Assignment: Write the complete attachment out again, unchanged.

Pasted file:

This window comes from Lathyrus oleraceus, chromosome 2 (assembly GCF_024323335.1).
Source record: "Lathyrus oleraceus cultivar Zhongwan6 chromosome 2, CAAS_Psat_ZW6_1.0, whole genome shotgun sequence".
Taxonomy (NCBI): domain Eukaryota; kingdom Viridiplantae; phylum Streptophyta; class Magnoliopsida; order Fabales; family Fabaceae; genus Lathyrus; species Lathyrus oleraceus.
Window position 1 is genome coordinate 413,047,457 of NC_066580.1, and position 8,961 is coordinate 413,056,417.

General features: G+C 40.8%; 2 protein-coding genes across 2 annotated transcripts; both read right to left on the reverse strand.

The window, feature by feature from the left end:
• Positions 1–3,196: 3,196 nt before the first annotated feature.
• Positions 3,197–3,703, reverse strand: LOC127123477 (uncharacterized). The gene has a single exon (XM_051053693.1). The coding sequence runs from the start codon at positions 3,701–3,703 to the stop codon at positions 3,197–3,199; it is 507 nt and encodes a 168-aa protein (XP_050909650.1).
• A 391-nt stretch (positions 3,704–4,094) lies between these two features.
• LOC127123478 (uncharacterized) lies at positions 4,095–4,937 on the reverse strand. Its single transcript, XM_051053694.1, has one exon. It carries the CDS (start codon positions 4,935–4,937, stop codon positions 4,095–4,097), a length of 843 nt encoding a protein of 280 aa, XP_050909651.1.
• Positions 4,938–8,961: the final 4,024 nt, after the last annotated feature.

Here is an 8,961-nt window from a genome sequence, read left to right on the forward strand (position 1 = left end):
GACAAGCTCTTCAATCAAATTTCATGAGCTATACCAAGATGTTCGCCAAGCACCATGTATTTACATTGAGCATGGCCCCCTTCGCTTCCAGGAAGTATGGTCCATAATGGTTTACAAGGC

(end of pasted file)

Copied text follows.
This window comes from Lathyrus oleraceus, chromosome 2 (assembly GCF_024323335.1).
Source record: "Lathyrus oleraceus cultivar Zhongwan6 chromosome 2, CAAS_Psat_ZW6_1.0, whole genome shotgun sequence".
Taxonomy (NCBI): domain Eukaryota; kingdom Viridiplantae; phylum Streptophyta; class Magnoliopsida; order Fabales; family Fabaceae; genus Lathyrus; species Lathyrus oleraceus.
Window position 1 is genome coordinate 413,047,457 of NC_066580.1, and position 8,961 is coordinate 413,056,417.

General features: G+C 40.8%; 2 protein-coding genes across 2 annotated transcripts; both read right to left on the reverse strand.

The window, feature by feature from the left end:
• Positions 1–3,196: 3,196 nt before the first annotated feature.
• Positions 3,197–3,703, reverse strand: LOC127123477 (uncharacterized). The gene has a single exon (XM_051053693.1). The coding sequence runs from the start codon at positions 3,701–3,703 to the stop codon at positions 3,197–3,199; it is 507 nt and encodes a 168-aa protein (XP_050909650.1).
• A 391-nt stretch (positions 3,704–4,094) lies between these two features.
• LOC127123478 (uncharacterized) lies at positions 4,095–4,937 on the reverse strand. Its single transcript, XM_051053694.1, has one exon. It carries the CDS (start codon positions 4,935–4,937, stop codon positions 4,095–4,097), a length of 843 nt encoding a protein of 280 aa, XP_050909651.1.
• Positions 4,938–8,961: the final 4,024 nt, after the last annotated feature.

Here is an 8,961-nt window from a genome sequence, read left to right on the forward strand (position 1 = left end):
GACAAGCTCTTCAATCAAATTTCATGAGCTATACCAAGATGTTCGCCAAGCACCATGTATTTACATTGAGCATGGCCCCCTTCGCTTCCAGGAAGTATGGTCCATAATGGTTTACAAGGC